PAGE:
Olympics In Haiku: Choose Rio


The Chicago Games?
A terrible idea
We can't afford it

Mayor Daley tells us not to worry, he's getting insurance to protect the taxpayers. Do you trust him?  Crain's Chicago Business suggests you shouldn't:

For example, there's no insurance against the risk that private lenders won't shell out $1 billion to finance construction of the Olympic Village, as Messrs. Daley and Ryan predict they will. And there's no coverage against shortfalls in corporate sponsorship sales, which they predict will rake in $1.8 billion, two-thirds more than London expects to collect for the 2012 games.

Insurance against overruns on the construction of Olympics venues tops out at 10% over budgeted costs, in a city where major public works projects have come in at two or three times estimates. Another uninsured assumption in the budget is $246 million in contributions from private donors, a source already tapped for $72 million to finance the city's bid.

It's going to cost us money.  If we're lucky (like Turin after the 2006 games) we'll only be out $195 million.  But it's also possible it will cost $25.7 billion more than expected, as Beijing learned last year.

But our leaders still think it's a good idea ...

They're sending Michelle
Instead of the President
I think that's good news

When I heard that Michelle Obama would be traveling to Copenhagen to sell Chicago's bid to the IOC I figured that was good news. Our First Lady is wonderful, but (like me) some people thought that without her husband making the plea we could lose our chance to  go even deeper into debt  host the games.

But then ...

Can the IOC
Say no to Oprah Winfrey
When no one else can?

Yesterday I read that the all-powerful Oprah would be joining Mrs. Obama.  We've already experienced Ms. Winfrey's ability to get what she wants, so now I'm worried again.

It's time to speak up
Let the IOC know that
We don't want the games

Some responsible citizens have created a website with information you need to know.  Cost overruns, remains of unused venues, and more about other cities that were "lucky" enough to host previous games. They've created a head-to-head comparison of reasons why Rio would be a great city to host the Olympics.  There's even a link so you can easily email the IOC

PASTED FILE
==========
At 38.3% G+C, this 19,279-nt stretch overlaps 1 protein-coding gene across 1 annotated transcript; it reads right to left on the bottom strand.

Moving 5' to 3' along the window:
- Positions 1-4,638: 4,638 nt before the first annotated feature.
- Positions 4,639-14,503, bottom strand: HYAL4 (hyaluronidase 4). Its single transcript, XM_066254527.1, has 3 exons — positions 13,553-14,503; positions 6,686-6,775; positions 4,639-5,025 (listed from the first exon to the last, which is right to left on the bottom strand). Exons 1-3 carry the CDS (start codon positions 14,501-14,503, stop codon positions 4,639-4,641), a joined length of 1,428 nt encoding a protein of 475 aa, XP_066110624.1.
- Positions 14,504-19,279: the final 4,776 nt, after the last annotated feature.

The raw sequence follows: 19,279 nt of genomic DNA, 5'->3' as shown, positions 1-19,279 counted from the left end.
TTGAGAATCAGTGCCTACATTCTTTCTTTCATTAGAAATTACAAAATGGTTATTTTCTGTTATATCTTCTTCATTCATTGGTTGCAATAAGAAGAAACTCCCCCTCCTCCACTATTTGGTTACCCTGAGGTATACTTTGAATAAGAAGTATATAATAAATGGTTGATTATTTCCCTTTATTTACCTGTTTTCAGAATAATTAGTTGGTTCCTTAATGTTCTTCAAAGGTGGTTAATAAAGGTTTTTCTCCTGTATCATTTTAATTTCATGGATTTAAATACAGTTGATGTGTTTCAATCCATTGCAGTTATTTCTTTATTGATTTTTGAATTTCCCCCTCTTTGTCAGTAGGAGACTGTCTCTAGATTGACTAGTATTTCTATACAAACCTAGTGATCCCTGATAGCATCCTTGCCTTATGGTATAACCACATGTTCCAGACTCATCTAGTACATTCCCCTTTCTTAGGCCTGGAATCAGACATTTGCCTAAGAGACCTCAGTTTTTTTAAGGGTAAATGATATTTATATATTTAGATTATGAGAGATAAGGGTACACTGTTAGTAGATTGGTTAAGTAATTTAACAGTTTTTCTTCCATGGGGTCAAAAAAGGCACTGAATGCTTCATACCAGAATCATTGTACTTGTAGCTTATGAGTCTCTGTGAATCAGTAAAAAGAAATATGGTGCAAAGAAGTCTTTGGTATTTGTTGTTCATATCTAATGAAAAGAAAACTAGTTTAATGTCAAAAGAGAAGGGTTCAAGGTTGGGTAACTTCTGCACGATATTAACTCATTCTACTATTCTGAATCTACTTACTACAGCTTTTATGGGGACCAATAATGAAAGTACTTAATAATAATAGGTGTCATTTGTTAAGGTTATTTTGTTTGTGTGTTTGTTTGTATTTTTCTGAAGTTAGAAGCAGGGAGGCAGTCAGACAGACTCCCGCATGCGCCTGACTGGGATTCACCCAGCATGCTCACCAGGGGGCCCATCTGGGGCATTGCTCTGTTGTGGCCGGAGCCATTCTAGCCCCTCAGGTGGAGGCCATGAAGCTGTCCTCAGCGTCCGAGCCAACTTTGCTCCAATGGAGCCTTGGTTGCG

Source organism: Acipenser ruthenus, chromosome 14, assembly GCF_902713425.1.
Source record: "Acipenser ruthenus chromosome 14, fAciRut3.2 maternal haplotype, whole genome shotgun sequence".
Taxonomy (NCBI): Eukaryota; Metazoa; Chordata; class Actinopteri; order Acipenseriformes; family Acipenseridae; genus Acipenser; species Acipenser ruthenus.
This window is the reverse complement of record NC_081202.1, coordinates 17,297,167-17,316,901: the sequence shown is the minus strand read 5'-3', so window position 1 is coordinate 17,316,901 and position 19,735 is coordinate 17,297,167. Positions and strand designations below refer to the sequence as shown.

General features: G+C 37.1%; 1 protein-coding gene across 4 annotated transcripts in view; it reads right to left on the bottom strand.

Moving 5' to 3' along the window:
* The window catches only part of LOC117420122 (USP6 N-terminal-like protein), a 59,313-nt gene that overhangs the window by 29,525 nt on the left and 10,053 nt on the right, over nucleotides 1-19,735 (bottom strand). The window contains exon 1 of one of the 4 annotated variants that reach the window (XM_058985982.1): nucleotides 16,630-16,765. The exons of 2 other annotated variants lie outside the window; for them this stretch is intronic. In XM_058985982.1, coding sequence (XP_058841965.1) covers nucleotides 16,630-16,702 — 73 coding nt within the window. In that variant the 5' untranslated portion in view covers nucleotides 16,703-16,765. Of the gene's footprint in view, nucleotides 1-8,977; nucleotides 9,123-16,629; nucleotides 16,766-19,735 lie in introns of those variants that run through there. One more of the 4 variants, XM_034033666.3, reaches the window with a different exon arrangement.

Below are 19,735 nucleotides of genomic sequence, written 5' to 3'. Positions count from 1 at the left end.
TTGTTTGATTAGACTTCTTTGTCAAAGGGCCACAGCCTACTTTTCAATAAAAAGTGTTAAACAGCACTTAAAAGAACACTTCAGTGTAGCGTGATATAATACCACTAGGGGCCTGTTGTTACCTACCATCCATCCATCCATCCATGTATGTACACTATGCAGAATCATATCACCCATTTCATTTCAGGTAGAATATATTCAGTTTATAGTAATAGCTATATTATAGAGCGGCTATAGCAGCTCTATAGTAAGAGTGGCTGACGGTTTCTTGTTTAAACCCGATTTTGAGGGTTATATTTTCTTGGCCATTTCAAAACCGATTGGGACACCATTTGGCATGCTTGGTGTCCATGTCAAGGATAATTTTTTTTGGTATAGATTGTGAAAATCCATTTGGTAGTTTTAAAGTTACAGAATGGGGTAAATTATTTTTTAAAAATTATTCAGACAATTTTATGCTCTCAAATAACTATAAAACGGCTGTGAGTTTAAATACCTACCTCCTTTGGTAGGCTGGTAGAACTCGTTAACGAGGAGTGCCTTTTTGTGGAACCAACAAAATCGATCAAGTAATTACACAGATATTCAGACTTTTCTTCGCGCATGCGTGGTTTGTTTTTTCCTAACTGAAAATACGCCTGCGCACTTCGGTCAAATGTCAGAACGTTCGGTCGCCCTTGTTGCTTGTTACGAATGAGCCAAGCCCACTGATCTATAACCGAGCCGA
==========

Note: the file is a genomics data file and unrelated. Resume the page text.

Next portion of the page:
So visit their site:
Chicagoans for Rio
Before it's too late!


Leave a comment
  • Out of curiosity, will any of you (Ed Nickow, Chicagoans for Rio, No Games Chicago, etc) return and admit you were wrong if things go as planned? It sure is easy to pass blame every which way with ill-informed statements.

    Will anyone, ever, be held accountable for what they say?

  • In reply to PincoPallino:

    I don't know the people behind Chicagoans for Rio - I heard about their website and thought it was a clever twist on the "we don't want the games" idea. I've never heard of No Games Chicago, although I have a feeling I'd agree with much of their agenda. So I'm just speaking for myself.

    What do you think is "ill-informed" in my post? The information about Daley's misleading statements on insurance coverage is from Crain's Chicago Business. Sure I'm having a little fun with the stuff about Michelle Obama and Oprah Winfrey going to Copenhagen. But are you suggesting that previous host cities haven't lost millions (or billions) of dollars, or that Chicago isn't running the same risk?

    This is a really bad idea and I'm worried about it costing billions of dollars when there are much more important things that deserve our limited funds. I do not believe that any tourism benefit will outweigh the costs.

    Of course, I could be wrong. And to be honest, if things work as the people at "Chicago2016" are planning, I'll probably be among those bragging about what a great job Chicago did hosting the games - and you can come back here to remind me of how wrong I was.

    But don't you think there's a chance that Daley and those supporting the games could be wrong about the actual cost to taxpayers (as suggested by the Crain's article)?

    I share your concern for holding people accountable for their statements - although I hold no illusions that my little rant here will have much impact on public opinion - and I assume that it applies to those supporting the games as well as those opposing them.

    So how about this idea? Have those public officials who are pushing to hold the games in Chicago sign personal guarantees to cover any cost overruns. That way, if they turn out to be wrong, we can hold them accountable.

  • In reply to PincoPallino:

    I have really mixed feelings. I love any chance to brag on Chicago, but at the same time, I question how fiscally responsible it is to commit to it. If Chicago does win the bid, it will become virtually impossible to say no to anything the city needs to finance it. That could lead to some compromising situations.

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